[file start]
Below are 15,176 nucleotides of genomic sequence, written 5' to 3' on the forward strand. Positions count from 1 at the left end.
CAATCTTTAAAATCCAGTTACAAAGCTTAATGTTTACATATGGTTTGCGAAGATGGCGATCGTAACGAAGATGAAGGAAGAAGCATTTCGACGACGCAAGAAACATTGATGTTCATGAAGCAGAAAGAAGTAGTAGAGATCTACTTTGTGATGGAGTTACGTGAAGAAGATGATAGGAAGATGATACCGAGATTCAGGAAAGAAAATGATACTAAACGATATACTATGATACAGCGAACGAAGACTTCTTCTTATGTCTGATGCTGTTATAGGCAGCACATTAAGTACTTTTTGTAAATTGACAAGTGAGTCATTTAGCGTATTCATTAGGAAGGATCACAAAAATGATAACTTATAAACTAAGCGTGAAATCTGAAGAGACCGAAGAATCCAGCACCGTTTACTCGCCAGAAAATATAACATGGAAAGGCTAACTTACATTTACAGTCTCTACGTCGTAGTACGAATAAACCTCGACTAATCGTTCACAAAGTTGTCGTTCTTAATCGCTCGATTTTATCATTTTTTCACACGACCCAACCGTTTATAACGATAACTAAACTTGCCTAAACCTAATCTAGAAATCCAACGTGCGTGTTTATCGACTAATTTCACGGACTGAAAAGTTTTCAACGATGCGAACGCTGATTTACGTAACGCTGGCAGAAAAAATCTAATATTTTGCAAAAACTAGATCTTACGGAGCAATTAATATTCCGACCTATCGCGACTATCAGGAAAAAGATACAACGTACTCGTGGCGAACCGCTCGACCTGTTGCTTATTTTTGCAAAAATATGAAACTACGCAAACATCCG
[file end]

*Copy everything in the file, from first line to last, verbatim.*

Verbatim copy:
Below are 15,176 nucleotides of genomic sequence, written 5' to 3' on the forward strand. Positions count from 1 at the left end.
CAATCTTTAAAATCCAGTTACAAAGCTTAATGTTTACATATGGTTTGCGAAGATGGCGATCGTAACGAAGATGAAGGAAGAAGCATTTCGACGACGCAAGAAACATTGATGTTCATGAAGCAGAAAGAAGTAGTAGAGATCTACTTTGTGATGGAGTTACGTGAAGAAGATGATAGGAAGATGATACCGAGATTCAGGAAAGAAAATGATACTAAACGATATACTATGATACAGCGAACGAAGACTTCTTCTTATGTCTGATGCTGTTATAGGCAGCACATTAAGTACTTTTTGTAAATTGACAAGTGAGTCATTTAGCGTATTCATTAGGAAGGATCACAAAAATGATAACTTATAAACTAAGCGTGAAATCTGAAGAGACCGAAGAATCCAGCACCGTTTACTCGCCAGAAAATATAACATGGAAAGGCTAACTTACATTTACAGTCTCTACGTCGTAGTACGAATAAACCTCGACTAATCGTTCACAAAGTTGTCGTTCTTAATCGCTCGATTTTATCATTTTTTCACACGACCCAACCGTTTATAACGATAACTAAACTTGCCTAAACCTAATCTAGAAATCCAACGTGCGTGTTTATCGACTAATTTCACGGACTGAAAAGTTTTCAACGATGCGAACGCTGATTTACGTAACGCTGGCAGAAAAAATCTAATATTTTGCAAAAACTAGATCTTACGGAGCAATTAATATTCCGACCTATCGCGACTATCAGGAAAAAGATACAACGTACTCGTGGCGAACCGCTCGACCTGTTGCTTATTTTTGCAAAAATATGAAACTACGCAAACATCCG